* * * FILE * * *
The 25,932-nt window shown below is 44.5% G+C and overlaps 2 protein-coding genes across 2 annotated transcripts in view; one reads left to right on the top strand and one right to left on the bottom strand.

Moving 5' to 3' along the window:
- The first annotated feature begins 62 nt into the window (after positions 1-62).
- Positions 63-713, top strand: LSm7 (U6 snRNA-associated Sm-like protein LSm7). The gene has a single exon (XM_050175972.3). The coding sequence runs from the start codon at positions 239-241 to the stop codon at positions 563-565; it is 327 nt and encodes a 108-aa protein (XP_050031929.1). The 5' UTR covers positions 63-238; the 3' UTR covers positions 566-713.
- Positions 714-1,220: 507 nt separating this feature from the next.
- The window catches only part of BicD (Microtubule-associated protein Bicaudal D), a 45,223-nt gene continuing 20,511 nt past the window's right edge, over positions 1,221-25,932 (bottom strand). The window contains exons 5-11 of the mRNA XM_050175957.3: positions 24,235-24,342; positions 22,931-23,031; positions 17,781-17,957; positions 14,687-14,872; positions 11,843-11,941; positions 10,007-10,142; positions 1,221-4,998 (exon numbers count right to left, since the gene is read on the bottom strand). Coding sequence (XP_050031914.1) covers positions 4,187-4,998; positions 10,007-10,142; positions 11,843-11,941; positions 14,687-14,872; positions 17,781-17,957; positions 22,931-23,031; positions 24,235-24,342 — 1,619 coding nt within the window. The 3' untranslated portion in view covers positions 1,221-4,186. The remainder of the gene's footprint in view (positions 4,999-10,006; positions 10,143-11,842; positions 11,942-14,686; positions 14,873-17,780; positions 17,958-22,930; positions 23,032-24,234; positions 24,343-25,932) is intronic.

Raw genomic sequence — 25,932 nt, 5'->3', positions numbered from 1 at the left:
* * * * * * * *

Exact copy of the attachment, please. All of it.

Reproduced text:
The 25,932-nt window shown below is 44.5% G+C and overlaps 2 protein-coding genes across 2 annotated transcripts in view; one reads left to right on the top strand and one right to left on the bottom strand.

Moving 5' to 3' along the window:
- The first annotated feature begins 62 nt into the window (after positions 1-62).
- Positions 63-713, top strand: LSm7 (U6 snRNA-associated Sm-like protein LSm7). The gene has a single exon (XM_050175972.3). The coding sequence runs from the start codon at positions 239-241 to the stop codon at positions 563-565; it is 327 nt and encodes a 108-aa protein (XP_050031929.1). The 5' UTR covers positions 63-238; the 3' UTR covers positions 566-713.
- Positions 714-1,220: 507 nt separating this feature from the next.
- The window catches only part of BicD (Microtubule-associated protein Bicaudal D), a 45,223-nt gene continuing 20,511 nt past the window's right edge, over positions 1,221-25,932 (bottom strand). The window contains exons 5-11 of the mRNA XM_050175957.3: positions 24,235-24,342; positions 22,931-23,031; positions 17,781-17,957; positions 14,687-14,872; positions 11,843-11,941; positions 10,007-10,142; positions 1,221-4,998 (exon numbers count right to left, since the gene is read on the bottom strand). Coding sequence (XP_050031914.1) covers positions 4,187-4,998; positions 10,007-10,142; positions 11,843-11,941; positions 14,687-14,872; positions 17,781-17,957; positions 22,931-23,031; positions 24,235-24,342 — 1,619 coding nt within the window. The 3' untranslated portion in view covers positions 1,221-4,186. The remainder of the gene's footprint in view (positions 4,999-10,006; positions 10,143-11,842; positions 11,942-14,686; positions 14,873-17,780; positions 17,958-22,930; positions 23,032-24,234; positions 24,343-25,932) is intronic.

Raw genomic sequence — 25,932 nt, 5'->3', positions numbered from 1 at the left: